Under Armour shareholders on Wednesday approved an unusual two-for-one stock split that will create a new class of stock without voting rights and give owners of each existing share of common stock one new share of the new class.
The plan, which would preserve CEO Kevin Plank's personal control over the Baltimore-based sports apparel maker even as he sells off some shares, drew criticism from corporate governance experts when it was announced in June and sparked a shareholder lawsuit.
The lawsuit filed in Baltimore Circuit Court alleges that the company's board breached its fiduciary duty to shareholders and seeks to block the split. The company earlier this month agreed to delay the split until the lawsuit is resolved.
"Our board feels strongly that this is in the best interest of shareholders," said John Stanton, Under Armour's senior vice president and general counsel, on Wednesday during a special meeting in which the plan was put to a shareholder vote.
Most stockholders had voted by proxy, though many at the meeting cast paper ballots. There was little doubt that the new stock structure would be approved, given Plank's majority voting control. The company did not release the outcome of the vote, pending a filing with the U.S. Securities and Exchange Commission.
The company has operated with a dual tier stock structure in which the CEO owns most of the Class B shares, which have 10 times the voting rights of Class A shares. That structure would end, however, when Plank's ownership dips below 15 percent and all his Class B shares would convert to Class A shares.
During Wednesday's meeting, Plank outlined the company's reasons for creating the new class of stock, including maintaining a "founder-led approach" to corporate governance that has resulted in soaring sales, profits and stock value for a decade and creating a currency for stock-based acquisitions and employee compensation.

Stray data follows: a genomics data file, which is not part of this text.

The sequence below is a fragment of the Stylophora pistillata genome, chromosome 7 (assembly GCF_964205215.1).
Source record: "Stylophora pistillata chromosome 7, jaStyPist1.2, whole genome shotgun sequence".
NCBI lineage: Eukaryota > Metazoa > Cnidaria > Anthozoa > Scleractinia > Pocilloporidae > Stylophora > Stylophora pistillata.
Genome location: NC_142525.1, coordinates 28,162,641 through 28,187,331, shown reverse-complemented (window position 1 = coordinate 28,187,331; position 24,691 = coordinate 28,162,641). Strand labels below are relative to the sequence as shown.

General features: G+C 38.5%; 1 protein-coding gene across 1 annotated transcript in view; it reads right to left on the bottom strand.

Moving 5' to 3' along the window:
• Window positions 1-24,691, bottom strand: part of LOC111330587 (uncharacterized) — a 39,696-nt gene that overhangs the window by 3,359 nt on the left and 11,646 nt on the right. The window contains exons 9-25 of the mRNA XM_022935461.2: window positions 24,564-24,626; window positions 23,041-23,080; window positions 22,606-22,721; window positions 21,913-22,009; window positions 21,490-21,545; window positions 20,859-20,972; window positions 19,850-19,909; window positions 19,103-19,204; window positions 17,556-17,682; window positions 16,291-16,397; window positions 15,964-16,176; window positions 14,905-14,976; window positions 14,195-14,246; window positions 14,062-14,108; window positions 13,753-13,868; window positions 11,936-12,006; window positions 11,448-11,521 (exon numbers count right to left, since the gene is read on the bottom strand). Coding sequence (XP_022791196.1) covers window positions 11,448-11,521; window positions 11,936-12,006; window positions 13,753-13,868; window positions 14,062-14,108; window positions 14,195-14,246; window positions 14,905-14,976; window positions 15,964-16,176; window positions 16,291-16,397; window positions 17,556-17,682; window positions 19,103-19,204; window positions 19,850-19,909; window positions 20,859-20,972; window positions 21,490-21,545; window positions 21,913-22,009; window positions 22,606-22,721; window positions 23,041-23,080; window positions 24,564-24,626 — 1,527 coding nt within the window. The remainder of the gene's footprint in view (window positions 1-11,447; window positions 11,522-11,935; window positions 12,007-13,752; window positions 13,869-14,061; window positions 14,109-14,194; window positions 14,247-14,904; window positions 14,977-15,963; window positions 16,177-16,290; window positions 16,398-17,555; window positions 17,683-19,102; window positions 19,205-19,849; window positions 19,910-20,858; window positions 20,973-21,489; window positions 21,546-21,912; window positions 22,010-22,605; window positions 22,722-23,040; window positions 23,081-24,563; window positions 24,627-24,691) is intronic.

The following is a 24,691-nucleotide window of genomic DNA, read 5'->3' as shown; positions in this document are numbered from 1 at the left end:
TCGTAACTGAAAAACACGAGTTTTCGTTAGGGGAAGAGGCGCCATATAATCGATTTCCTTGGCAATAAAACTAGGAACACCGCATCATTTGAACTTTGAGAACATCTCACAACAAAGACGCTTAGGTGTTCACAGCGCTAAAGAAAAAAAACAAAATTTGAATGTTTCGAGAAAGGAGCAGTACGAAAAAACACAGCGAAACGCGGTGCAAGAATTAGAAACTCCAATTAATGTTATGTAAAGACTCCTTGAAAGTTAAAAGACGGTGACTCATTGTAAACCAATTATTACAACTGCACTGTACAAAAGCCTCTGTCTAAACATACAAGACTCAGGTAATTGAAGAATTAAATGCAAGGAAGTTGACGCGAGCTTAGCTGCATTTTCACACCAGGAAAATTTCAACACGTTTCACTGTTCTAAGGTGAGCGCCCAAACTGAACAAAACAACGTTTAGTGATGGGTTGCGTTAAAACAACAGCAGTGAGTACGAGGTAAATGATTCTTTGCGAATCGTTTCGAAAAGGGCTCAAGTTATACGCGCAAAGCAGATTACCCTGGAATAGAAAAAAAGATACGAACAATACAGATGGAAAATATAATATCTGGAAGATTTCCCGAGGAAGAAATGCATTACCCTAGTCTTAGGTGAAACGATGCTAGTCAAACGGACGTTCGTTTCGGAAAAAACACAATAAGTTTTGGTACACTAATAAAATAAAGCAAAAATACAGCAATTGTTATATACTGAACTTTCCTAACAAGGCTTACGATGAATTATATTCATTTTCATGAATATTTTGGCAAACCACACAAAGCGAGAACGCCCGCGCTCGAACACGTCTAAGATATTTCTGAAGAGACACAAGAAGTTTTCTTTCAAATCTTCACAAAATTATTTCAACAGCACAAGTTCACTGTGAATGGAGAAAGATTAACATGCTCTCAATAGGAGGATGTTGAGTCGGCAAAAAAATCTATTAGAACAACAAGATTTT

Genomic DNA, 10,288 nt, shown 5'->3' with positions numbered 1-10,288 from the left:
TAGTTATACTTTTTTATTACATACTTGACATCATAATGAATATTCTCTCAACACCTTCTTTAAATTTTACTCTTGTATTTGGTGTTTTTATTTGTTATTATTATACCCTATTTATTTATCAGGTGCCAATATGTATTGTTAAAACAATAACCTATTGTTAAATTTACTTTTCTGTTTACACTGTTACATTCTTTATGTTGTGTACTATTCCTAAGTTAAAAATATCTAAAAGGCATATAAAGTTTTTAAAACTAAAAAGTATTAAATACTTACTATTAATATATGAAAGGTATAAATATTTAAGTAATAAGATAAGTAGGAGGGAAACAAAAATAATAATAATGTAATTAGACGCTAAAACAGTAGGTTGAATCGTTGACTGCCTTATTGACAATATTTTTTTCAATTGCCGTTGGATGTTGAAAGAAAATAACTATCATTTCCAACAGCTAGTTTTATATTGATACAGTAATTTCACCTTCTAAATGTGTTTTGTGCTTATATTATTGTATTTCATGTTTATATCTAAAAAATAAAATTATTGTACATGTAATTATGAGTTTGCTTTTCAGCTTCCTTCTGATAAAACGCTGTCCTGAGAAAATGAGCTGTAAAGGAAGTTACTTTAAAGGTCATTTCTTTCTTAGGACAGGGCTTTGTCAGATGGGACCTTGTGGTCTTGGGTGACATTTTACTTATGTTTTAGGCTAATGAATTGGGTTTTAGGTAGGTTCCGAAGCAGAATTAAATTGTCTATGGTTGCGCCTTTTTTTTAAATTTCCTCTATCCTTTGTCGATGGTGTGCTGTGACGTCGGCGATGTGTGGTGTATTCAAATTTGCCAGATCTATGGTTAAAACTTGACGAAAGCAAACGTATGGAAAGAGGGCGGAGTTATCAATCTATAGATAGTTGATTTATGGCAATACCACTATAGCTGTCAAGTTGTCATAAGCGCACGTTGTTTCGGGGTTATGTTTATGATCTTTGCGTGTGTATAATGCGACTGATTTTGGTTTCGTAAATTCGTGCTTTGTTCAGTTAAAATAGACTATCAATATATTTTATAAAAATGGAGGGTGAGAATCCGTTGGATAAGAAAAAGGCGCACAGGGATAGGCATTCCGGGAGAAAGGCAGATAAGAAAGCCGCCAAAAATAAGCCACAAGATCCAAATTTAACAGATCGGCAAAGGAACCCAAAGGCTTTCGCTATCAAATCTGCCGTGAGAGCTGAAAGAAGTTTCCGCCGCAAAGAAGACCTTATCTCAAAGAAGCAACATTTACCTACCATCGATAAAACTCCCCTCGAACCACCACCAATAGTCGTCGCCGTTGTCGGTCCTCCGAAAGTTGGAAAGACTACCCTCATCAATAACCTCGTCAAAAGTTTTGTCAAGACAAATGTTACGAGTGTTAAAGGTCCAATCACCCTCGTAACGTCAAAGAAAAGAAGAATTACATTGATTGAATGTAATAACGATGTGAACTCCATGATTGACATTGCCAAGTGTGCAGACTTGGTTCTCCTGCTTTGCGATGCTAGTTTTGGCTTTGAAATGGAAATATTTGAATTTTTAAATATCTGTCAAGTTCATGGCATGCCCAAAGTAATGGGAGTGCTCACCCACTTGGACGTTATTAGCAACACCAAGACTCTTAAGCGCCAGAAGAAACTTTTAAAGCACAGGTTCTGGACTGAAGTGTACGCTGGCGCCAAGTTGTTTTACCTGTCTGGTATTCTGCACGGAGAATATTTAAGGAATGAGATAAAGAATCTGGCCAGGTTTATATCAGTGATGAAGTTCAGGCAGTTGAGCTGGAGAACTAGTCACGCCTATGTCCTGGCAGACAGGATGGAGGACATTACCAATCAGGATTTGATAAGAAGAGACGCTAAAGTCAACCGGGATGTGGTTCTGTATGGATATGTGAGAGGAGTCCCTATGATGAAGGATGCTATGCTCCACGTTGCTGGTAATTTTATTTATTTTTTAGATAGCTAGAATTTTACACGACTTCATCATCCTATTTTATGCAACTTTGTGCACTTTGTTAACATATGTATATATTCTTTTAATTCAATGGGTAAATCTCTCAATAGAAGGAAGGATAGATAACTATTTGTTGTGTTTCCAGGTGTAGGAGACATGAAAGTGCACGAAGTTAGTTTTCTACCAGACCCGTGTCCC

Under Armour shares surged 4.3 percent to close at $90.76 each amid Wednesday's broader market rally.
"All our shareholders, including me, have benefited over the years," Plank said. "We have a lot more to do at Under Armour, and I'll be here every step of the way."
Many shareholders in attendance offered support for Plank and his vision for the rapidly growing company. Under Armour, which reached $3 billion in sales last year, aspires to grow into a $10 billion global brand and has been courting consumers aggressively in Asia and South America, while pursuing a bigger share of basketball, golf and the women's apparel market through affiliations with star athletes Stephen Curry, Jordan Spieth and Misty Copeland. Curry is the star point for the NBA champion Golden State Warriors; Spieth won two of golf's majors this year and is the world No. 1 golfer; and Copeland is a principal ballerina for the American Ballet Theatre.
Christopher J. Shinkman, an Under Armour investor since the company went public, traveled to the company's Locust Point headquarters from Bethesda with his son-in-law and two Under Armour-clad grandchildren, ages 10 and 6, for whom he has purchased stock, to support the stock split plan.
"I have absolute confidence in Kevin Plank," Shinkman said after the meeting. "I think he's in it for the long run, as we all are. He's shown he can get it done."
As part of the stock split, Plank agreed to support governance changes, including, for the first time, signing a non-compete agreement that would last five years if he leaves the company. He also agreed to a cap on the number of shares he can sell in any year and that Class B shares would convert to Class A shares if he leaves the company.
But he's not going anywhere, Plank told shareholders. Plank responded to one shareholder who asked if he had plans to leave the company.
"Why would you ask that?" Plank said. "What else would I do?... I love this city. I love this country. I love this company and I love this team. This is what I want to do."